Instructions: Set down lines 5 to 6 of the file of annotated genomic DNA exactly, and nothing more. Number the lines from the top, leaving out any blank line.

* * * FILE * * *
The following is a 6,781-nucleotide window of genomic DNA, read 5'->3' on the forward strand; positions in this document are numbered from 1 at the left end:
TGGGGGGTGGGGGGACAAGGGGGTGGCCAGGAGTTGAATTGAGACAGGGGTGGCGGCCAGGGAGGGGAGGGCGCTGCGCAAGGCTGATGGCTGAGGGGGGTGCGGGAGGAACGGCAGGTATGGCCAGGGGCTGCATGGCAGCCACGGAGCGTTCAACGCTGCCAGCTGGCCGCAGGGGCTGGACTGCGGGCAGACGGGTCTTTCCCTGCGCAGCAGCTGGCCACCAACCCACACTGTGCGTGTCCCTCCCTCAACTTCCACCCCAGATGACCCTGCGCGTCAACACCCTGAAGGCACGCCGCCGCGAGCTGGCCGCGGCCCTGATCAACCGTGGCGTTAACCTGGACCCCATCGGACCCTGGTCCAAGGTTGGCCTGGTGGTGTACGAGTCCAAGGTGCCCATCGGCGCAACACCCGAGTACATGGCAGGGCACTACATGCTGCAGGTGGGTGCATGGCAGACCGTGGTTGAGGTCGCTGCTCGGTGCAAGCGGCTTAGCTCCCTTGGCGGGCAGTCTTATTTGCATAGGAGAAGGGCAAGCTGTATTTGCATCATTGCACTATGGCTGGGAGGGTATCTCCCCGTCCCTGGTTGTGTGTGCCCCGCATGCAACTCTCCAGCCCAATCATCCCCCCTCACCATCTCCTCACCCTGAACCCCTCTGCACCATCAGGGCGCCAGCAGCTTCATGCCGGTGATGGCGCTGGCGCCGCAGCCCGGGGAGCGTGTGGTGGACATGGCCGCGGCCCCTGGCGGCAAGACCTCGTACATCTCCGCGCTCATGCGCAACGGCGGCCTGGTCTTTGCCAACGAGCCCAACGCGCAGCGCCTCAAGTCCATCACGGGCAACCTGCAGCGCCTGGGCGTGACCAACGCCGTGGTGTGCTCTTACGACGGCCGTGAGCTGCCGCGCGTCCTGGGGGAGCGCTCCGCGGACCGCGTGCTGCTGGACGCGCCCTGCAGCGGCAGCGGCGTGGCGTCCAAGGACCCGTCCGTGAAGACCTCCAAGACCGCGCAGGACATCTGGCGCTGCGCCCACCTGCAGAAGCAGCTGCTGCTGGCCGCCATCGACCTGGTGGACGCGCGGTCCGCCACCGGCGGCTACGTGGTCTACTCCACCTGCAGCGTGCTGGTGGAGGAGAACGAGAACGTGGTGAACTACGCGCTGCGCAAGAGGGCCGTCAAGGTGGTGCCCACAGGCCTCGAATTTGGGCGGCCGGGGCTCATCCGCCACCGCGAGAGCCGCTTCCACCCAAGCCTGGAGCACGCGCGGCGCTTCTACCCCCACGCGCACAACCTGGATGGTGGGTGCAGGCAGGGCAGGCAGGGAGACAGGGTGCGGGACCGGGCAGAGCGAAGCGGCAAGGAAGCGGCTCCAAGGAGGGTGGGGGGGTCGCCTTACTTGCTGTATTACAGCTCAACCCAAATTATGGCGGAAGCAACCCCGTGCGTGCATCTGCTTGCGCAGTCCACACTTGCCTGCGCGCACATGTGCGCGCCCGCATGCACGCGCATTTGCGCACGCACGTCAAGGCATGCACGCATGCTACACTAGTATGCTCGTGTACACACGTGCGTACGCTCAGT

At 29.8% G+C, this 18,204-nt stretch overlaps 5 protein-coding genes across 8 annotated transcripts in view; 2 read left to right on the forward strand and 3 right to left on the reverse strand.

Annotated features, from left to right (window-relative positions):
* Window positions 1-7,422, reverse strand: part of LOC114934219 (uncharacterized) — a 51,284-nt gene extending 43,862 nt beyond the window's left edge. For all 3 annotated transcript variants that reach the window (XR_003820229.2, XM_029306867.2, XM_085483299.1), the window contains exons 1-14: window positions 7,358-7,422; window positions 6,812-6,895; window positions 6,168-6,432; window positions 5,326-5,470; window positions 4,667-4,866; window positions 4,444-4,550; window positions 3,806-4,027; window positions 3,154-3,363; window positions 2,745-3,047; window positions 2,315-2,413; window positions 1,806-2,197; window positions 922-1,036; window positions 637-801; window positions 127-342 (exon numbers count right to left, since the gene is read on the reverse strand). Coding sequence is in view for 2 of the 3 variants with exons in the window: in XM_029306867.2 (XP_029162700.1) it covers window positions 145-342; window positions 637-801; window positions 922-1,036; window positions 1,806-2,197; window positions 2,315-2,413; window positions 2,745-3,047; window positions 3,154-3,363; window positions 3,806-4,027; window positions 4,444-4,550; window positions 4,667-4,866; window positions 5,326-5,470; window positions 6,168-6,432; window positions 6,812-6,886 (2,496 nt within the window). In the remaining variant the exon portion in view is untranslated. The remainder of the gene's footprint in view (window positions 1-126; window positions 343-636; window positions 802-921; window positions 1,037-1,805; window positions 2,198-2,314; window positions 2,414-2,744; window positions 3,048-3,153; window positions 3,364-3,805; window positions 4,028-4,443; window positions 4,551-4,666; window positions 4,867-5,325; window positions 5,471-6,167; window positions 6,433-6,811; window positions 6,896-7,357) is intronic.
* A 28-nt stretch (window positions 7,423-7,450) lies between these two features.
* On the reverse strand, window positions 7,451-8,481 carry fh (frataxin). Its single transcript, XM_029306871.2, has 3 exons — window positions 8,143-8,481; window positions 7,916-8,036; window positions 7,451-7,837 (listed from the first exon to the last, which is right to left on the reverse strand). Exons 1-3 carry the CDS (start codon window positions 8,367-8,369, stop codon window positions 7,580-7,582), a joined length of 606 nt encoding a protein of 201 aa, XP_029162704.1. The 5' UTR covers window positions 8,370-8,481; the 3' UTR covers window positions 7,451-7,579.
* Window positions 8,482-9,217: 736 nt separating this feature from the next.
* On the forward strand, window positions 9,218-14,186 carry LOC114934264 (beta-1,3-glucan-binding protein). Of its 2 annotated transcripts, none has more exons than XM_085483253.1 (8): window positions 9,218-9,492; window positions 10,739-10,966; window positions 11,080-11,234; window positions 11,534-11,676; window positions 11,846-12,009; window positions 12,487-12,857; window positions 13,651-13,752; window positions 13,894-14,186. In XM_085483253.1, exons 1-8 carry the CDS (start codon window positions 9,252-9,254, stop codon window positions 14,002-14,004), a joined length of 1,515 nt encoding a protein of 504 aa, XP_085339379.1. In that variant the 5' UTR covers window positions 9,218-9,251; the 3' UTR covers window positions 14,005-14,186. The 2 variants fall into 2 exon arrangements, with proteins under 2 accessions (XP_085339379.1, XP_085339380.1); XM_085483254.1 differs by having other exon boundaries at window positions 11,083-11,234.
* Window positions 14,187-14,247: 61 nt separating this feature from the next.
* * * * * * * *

* Window positions 1-7,422, reverse strand: part of LOC114934219 (uncharacterized) — a 51,284-nt gene extending 43,862 nt beyond the window's left edge. For all 3 annotated transcript variants that reach the window (XR_003820229.2, XM_029306867.2, XM_085483299.1), the window contains exons 1-14: window positions 7,358-7,422; window positions 6,812-6,895; window positions 6,168-6,432; window positions 5,326-5,470; window positions 4,667-4,866; window positions 4,444-4,550; window positions 3,806-4,027; window positions 3,154-3,363; window positions 2,745-3,047; window positions 2,315-2,413; window positions 1,806-2,197; window positions 922-1,036; window positions 637-801; window positions 127-342 (exon numbers count right to left, since the gene is read on the reverse strand). Coding sequence is in view for 2 of the 3 variants with exons in the window: in XM_029306867.2 (XP_029162700.1) it covers window positions 145-342; window positions 637-801; window positions 922-1,036; window positions 1,806-2,197; window positions 2,315-2,413; window positions 2,745-3,047; window positions 3,154-3,363; window positions 3,806-4,027; window positions 4,444-4,550; window positions 4,667-4,866; window positions 5,326-5,470; window positions 6,168-6,432; window positions 6,812-6,886 (2,496 nt within the window). In the remaining variant the exon portion in view is untranslated. The remainder of the gene's footprint in view (window positions 1-126; window positions 343-636; window positions 802-921; window positions 1,037-1,805; window positions 2,198-2,314; window positions 2,414-2,744; window positions 3,048-3,153; window positions 3,364-3,805; window positions 4,028-4,443; window positions 4,551-4,666; window positions 4,867-5,325; window positions 5,471-6,167; window positions 6,433-6,811; window positions 6,896-7,357) is intronic.
* A 28-nt stretch (window positions 7,423-7,450) lies between these two features.